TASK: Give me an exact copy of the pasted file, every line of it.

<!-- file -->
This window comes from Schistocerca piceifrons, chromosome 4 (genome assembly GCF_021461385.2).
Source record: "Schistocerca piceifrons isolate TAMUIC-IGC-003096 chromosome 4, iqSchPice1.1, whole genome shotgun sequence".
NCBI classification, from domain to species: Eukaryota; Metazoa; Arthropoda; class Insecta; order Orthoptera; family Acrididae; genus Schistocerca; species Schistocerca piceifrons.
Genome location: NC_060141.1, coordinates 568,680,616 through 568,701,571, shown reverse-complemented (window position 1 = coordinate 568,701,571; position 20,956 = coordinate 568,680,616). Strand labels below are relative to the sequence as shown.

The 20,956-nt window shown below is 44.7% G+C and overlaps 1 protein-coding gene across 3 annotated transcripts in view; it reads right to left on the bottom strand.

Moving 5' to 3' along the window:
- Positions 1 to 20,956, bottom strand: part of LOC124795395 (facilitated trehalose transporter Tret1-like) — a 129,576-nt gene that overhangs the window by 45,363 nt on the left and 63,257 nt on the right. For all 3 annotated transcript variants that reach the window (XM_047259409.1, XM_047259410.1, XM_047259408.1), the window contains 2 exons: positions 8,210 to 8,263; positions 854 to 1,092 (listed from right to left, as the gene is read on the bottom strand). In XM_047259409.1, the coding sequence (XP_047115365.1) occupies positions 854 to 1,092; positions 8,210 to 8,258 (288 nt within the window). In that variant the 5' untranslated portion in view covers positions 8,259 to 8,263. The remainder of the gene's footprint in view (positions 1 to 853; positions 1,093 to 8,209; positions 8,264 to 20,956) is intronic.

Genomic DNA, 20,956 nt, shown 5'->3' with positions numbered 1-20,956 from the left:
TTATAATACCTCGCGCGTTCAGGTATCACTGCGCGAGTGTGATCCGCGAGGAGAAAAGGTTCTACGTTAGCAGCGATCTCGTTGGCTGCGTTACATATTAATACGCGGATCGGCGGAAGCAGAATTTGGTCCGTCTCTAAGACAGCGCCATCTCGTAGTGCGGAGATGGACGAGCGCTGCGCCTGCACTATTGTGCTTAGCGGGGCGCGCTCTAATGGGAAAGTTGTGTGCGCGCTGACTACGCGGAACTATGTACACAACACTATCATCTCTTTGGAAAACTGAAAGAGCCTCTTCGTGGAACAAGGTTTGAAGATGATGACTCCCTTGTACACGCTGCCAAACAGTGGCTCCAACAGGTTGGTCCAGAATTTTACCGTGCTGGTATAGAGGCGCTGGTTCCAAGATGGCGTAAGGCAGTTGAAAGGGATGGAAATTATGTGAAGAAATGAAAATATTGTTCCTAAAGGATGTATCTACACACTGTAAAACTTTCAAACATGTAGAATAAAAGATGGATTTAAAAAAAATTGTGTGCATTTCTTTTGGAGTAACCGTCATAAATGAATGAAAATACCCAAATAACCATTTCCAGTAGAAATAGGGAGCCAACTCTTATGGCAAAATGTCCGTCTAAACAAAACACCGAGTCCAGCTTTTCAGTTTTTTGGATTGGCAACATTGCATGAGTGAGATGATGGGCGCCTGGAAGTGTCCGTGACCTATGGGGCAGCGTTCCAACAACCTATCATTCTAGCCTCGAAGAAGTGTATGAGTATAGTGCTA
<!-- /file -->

This window comes from Schistocerca piceifrons, chromosome 4 (genome assembly GCF_021461385.2).
Source record: "Schistocerca piceifrons isolate TAMUIC-IGC-003096 chromosome 4, iqSchPice1.1, whole genome shotgun sequence".
NCBI classification, from domain to species: Eukaryota; Metazoa; Arthropoda; class Insecta; order Orthoptera; family Acrididae; genus Schistocerca; species Schistocerca piceifrons.
Genome location: NC_060141.1, coordinates 568,680,616 through 568,701,571, shown reverse-complemented (window position 1 = coordinate 568,701,571; position 20,956 = coordinate 568,680,616). Strand labels below are relative to the sequence as shown.

The 20,956-nt window shown below is 44.7% G+C and overlaps 1 protein-coding gene across 3 annotated transcripts in view; it reads right to left on the bottom strand.

Moving 5' to 3' along the window:
- Positions 1 to 20,956, bottom strand: part of LOC124795395 (facilitated trehalose transporter Tret1-like) — a 129,576-nt gene that overhangs the window by 45,363 nt on the left and 63,257 nt on the right. For all 3 annotated transcript variants that reach the window (XM_047259409.1, XM_047259410.1, XM_047259408.1), the window contains 2 exons: positions 8,210 to 8,263; positions 854 to 1,092 (listed from right to left, as the gene is read on the bottom strand). In XM_047259409.1, the coding sequence (XP_047115365.1) occupies positions 854 to 1,092; positions 8,210 to 8,258 (288 nt within the window). In that variant the 5' untranslated portion in view covers positions 8,259 to 8,263. The remainder of the gene's footprint in view (positions 1 to 853; positions 1,093 to 8,209; positions 8,264 to 20,956) is intronic.

Genomic DNA, 20,956 nt, shown 5'->3' with positions numbered 1-20,956 from the left:
TTATAATACCTCGCGCGTTCAGGTATCACTGCGCGAGTGTGATCCGCGAGGAGAAAAGGTTCTACGTTAGCAGCGATCTCGTTGGCTGCGTTACATATTAATACGCGGATCGGCGGAAGCAGAATTTGGTCCGTCTCTAAGACAGCGCCATCTCGTAGTGCGGAGATGGACGAGCGCTGCGCCTGCACTATTGTGCTTAGCGGGGCGCGCTCTAATGGGAAAGTTGTGTGCGCGCTGACTACGCGGAACTATGTACACAACACTATCATCTCTTTGGAAAACTGAAAGAGCCTCTTCGTGGAACAAGGTTTGAAGATGATGACTCCCTTGTACACGCTGCCAAACAGTGGCTCCAACAGGTTGGTCCAGAATTTTACCGTGCTGGTATAGAGGCGCTGGTTCCAAGATGGCGTAAGGCAGTTGAAAGGGATGGAAATTATGTGAAGAAATGAAAATATTGTTCCTAAAGGATGTATCTACACACTGTAAAACTTTCAAACATGTAGAATAAAAGATGGATTTAAAAAAAATTGTGTGCATTTCTTTTGGAGTAACCGTCATAAATGAATGAAAATACCCAAATAACCATTTCCAGTAGAAATAGGGAGCCAACTCTTATGGCAAAATGTCCGTCTAAACAAAACACCGAGTCCAGCTTTTCAGTTTTTTGGATTGGCAACATTGCATGAGTGAGATGATGGGCGCCTGGAAGTGTCCGTGACCTATGGGGCAGCGTTCCAACAACCTATCATTCTAGCCTCGAAGAAGTGTATGAGTATAGTGCTA